The cigarette was a man’s thing, at first—even though it was thin, white, delicate, and cleaner-smoking than brown-leaf cigars and squat puffy pipes. But smoking at all was unladylike, and so, in 17th century painting, cigarettes appeared only in the hands of prostitutes and other “fallen women”; later, the cigarette became an important marker of Victorian erotic photography. When the femme fatale was photographed cigarette-in-hand in Boston, in 1851, it was a scandal, even for a performer who had made her name as a courtesan; as late as 1908 a woman was arrested for smoking a cigarette in New York City.
But with industrialization came the mass production of cigarettes, and with that came their mass marketing—first using women in advertising to entice men to smoke, then targeting women themselves as customers, once they had joined the workforce en masse during the first world war. Philip Morris sponsored lecture series to teach women, assumed to be incompetent smokers, the proper way to inhale. To truly eliminate the taboo, the American Tobacco Company hired Edward Bernays, the father of public relations, who consulted psychoanalyst A.A. Brill and was told that women were natural smokers, and therefore manipulate-able customers, because of their enduring oral fixation. “Today the emancipation of women has suppressed many of their feminine desires,” he told Bernays. “More women now do the same work as men do. Many women bear no children; those who do bear have fewer children. Feminine traits are masked. Cigarettes, which are equated with men, become torches of freedom.” ‘Torches of Freedom’ became the name of Bernays’ extended campaign, in which, among other efforts, he paid hand-selected women — “while they should be good looking, they should not look too model-y” — to smoke while walking New York’s Easter Sunday parade in 1928. The phrase would be picked up almost 70 years later when American cigarette brands tried to engineer the same gender revolution in emerging markets in Asia and Africa, presenting cigarettes as symbols of freedom, upward mobility, and gender equality.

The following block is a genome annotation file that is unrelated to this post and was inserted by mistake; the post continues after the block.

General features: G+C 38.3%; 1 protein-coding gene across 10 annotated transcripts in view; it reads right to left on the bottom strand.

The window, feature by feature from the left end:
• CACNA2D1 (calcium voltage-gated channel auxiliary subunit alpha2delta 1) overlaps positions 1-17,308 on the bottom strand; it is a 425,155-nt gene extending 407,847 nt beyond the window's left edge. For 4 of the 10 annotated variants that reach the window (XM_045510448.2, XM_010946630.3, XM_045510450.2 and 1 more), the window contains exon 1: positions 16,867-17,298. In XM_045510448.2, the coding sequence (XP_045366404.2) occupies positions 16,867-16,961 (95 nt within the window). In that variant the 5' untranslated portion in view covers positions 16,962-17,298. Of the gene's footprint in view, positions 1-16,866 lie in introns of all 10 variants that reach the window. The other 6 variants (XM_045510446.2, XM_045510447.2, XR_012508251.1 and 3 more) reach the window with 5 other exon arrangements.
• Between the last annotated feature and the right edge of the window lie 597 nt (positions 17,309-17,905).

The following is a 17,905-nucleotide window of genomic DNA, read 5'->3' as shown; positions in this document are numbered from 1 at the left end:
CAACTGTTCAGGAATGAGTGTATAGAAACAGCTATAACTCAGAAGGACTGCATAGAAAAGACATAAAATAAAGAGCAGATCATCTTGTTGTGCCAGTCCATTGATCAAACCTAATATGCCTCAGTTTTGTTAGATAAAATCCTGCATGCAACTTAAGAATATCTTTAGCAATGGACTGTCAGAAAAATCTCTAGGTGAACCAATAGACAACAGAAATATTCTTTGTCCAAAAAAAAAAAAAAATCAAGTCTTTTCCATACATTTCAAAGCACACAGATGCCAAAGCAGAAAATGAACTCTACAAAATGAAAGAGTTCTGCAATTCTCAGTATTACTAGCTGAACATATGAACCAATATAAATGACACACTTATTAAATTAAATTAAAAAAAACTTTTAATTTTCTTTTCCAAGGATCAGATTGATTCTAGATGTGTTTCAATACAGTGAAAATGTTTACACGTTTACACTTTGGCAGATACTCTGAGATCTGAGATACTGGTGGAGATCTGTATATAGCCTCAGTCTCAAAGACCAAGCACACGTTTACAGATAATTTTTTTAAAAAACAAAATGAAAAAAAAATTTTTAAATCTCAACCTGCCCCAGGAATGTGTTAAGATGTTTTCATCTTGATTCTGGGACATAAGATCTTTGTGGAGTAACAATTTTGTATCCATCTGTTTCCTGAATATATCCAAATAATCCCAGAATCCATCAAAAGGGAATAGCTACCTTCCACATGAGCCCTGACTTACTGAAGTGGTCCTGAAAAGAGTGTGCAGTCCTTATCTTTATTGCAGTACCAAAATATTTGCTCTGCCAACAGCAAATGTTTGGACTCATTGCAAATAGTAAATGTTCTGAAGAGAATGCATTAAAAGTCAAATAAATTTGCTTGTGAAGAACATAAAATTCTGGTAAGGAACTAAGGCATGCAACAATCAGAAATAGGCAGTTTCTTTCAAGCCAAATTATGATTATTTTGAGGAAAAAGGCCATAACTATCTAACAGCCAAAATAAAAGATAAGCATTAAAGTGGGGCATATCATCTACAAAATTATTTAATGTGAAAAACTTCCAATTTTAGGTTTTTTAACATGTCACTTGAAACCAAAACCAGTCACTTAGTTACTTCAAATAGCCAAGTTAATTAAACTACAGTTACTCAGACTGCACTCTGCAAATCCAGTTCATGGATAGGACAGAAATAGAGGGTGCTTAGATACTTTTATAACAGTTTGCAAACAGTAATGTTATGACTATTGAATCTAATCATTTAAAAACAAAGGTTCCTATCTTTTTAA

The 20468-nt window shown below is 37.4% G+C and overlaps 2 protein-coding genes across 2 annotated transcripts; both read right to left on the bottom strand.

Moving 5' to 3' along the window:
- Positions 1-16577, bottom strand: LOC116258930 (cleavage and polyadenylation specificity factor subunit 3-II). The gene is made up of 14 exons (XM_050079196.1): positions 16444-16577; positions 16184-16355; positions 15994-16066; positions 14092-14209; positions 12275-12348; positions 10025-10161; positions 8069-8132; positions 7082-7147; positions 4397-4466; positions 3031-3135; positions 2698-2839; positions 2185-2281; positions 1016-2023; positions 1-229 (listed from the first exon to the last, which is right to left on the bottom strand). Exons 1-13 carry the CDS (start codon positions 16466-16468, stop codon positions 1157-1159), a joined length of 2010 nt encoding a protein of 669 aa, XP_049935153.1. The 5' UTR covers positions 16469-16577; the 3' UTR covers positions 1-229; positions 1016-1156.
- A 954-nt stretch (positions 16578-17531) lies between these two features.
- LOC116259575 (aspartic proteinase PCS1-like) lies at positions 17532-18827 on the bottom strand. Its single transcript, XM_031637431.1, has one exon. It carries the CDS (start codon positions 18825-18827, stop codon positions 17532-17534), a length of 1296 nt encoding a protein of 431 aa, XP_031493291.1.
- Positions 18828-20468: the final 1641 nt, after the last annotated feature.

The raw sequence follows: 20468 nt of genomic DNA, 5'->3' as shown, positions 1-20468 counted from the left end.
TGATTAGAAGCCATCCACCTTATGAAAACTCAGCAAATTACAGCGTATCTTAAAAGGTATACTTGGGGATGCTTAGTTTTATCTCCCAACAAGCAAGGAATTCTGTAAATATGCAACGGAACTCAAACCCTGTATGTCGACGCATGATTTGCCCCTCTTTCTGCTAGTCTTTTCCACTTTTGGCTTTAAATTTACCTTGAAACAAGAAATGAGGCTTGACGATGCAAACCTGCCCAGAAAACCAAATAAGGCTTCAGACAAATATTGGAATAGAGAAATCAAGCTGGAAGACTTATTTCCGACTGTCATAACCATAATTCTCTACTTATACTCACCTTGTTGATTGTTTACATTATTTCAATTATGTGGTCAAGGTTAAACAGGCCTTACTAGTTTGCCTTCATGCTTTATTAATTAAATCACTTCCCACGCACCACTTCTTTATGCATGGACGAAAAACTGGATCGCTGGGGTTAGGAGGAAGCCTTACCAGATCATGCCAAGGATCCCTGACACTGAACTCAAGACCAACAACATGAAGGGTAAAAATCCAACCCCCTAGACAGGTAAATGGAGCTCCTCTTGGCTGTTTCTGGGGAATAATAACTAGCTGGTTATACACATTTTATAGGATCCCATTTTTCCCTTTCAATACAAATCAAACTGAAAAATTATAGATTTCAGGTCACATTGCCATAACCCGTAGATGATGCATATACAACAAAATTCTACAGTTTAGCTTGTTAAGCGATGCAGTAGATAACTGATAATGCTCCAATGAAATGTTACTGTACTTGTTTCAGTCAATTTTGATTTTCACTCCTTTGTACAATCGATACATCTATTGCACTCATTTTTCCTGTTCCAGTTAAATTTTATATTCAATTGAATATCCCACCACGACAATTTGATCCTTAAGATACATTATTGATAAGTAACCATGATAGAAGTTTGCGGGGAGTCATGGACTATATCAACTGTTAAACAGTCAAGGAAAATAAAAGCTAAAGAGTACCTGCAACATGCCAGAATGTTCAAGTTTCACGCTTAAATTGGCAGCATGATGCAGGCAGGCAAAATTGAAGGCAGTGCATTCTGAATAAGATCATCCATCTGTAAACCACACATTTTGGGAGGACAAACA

By then, smoking had long been surpassed as a marker of social ascendency, in America, by something almost like its opposite—a health-and-wellness cult that heralded the purity of women’s bodies even as it insisted that women devote more and more of their own time to remaking and maintaining those bodies for male approval and consumption. And so cigarettes became a different kind of assertive calling card—signaling a different kind of naughty female independence, one made up of disdain for do-gooder nanny-state-ism and self-help mantras peddled in the age of corporate yoga; and driven embrace of youthful indiscretion, downtown depravity, even a sort of sexual nihilism. Of course, all artists smoked—all the good naughty ones anyway.
Genesis Belanger / Anne Doran / Celeste Dupuy-Spencer / Ilse Getz / Irini Miga / Amanda Nedham